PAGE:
U.S. priest in L’Osservatore Romano promotes either dissoluble marriage or polygamy

U.S. priest in L’Osservatore Romano promotes either dissoluble marriage or polygamy

You have to pay attention to language, especially in the hands of libs.   They twist and they turn.  They set you up with implicit premises which you might breeze right by.   They lead you astray and into the dark places where mortal sin lurks.

A few days ago a concerned friend sent me from the English language weekly of L’Osservatore Romano (which happily almost no one reads anymore) a piece by Fr. Gerald J. Bednar of the Diocese of Cleveland about “Mercy and law in ‘Amoris Laetitia’.   I wrote a draft post about it at the moment, and then said, “Nahhh… no one will read that.  It’s too long for most people and – hey! – it in English L’Osservatore!”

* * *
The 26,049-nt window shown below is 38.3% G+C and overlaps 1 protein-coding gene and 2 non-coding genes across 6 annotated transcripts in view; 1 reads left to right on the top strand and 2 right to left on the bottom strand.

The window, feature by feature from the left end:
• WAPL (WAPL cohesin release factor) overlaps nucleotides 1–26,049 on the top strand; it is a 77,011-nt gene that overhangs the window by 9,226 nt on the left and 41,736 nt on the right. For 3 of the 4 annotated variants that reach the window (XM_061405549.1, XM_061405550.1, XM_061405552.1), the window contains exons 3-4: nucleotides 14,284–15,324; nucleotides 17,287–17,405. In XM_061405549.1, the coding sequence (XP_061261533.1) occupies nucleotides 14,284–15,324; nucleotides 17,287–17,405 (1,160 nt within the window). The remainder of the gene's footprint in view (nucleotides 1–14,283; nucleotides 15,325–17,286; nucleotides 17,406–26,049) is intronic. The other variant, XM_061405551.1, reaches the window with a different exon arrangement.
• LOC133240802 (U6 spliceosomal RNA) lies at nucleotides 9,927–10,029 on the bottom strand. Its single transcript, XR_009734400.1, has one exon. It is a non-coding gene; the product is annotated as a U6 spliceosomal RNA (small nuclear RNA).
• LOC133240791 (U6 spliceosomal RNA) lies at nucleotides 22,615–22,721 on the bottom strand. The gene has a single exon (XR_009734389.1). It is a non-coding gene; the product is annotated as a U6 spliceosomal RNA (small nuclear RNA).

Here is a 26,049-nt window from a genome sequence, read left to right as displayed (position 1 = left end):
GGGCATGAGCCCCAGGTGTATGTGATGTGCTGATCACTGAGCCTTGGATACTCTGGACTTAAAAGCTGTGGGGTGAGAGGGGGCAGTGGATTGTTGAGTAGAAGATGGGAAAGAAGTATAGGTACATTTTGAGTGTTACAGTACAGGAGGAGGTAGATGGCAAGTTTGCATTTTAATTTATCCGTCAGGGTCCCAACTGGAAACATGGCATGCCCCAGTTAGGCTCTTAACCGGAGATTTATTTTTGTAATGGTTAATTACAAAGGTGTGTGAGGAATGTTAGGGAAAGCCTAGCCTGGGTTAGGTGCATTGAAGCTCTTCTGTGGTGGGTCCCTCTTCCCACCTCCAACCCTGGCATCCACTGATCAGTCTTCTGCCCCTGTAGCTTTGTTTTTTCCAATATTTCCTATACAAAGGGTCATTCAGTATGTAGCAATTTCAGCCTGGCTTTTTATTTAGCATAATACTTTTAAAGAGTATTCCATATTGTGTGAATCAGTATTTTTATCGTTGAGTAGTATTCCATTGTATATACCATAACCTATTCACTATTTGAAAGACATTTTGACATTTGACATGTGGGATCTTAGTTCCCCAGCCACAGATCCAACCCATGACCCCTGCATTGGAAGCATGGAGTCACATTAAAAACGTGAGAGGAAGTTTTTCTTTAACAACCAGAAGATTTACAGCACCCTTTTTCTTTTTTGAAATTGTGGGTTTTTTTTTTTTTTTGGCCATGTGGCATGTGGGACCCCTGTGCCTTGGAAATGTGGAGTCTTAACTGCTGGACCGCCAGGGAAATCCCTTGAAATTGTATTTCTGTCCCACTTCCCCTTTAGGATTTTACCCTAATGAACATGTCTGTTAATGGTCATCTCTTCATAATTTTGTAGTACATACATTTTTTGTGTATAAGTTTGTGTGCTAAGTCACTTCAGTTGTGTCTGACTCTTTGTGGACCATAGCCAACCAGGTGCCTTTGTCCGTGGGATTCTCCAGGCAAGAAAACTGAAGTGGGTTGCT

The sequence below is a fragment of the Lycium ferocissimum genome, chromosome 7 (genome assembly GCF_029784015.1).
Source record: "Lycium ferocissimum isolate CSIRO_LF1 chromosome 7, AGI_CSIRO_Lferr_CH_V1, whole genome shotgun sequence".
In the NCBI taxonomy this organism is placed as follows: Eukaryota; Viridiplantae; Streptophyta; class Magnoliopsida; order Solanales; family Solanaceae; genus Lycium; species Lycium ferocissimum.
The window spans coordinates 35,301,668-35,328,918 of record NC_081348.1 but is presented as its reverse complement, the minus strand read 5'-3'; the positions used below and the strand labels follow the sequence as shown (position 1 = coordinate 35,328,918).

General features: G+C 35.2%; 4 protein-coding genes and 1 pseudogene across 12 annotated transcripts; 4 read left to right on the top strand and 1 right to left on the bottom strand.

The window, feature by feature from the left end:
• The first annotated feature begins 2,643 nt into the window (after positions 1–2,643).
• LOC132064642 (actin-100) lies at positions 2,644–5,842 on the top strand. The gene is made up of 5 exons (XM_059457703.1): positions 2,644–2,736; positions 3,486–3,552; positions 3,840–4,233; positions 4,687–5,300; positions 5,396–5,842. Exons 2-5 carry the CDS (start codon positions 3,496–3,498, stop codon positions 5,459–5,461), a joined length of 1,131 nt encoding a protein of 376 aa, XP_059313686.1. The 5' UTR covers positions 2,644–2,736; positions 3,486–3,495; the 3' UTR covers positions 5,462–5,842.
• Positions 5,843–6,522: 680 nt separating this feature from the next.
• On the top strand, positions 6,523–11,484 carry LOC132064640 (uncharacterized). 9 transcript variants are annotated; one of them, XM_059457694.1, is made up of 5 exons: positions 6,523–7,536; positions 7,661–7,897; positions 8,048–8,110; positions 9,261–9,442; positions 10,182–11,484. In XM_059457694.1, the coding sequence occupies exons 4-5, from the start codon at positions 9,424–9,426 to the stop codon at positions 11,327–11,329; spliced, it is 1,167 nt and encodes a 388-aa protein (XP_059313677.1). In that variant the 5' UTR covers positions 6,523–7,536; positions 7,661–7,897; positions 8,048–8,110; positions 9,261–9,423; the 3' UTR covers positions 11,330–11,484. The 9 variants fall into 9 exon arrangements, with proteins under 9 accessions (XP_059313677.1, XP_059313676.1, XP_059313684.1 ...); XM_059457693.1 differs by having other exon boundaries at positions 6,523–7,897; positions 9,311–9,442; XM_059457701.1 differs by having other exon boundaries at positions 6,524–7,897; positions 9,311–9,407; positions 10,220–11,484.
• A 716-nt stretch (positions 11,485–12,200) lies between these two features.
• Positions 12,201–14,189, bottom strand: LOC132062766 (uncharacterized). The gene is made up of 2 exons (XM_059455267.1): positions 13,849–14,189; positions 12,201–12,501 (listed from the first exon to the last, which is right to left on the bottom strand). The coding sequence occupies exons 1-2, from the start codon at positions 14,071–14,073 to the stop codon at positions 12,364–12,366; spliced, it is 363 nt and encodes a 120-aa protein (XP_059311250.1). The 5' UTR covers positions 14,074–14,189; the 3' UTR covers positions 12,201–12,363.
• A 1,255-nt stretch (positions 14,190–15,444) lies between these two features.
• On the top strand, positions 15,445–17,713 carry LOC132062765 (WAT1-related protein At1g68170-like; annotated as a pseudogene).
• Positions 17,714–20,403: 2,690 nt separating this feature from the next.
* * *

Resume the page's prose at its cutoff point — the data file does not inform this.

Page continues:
However, it has returned to my mail box.

The problem with correcting bad texts is that you have to write ten times as much as the bad stuff to do it.  Hence, I will limit myself to pointing out a few serious problems with Bednar’s offering.  After that, you can do your own work pretty easily… if you care to look at it more.

It’s mostly blah blah, but it is insidious if you are not paying attention.  He bumps along, recycling clichés, and then we find the phrase:

“mercy listens to the voice of Jesus”

He places law, on one side, and “the voice of Jesus”, way on the other side of the tennis court.  See what he’s doing?

I am going to move a little fast here (time presses me), but you will quickly see what the problem is.

Bednar describes a man who leaves his wife, “obtains a civil divorce and marries another.”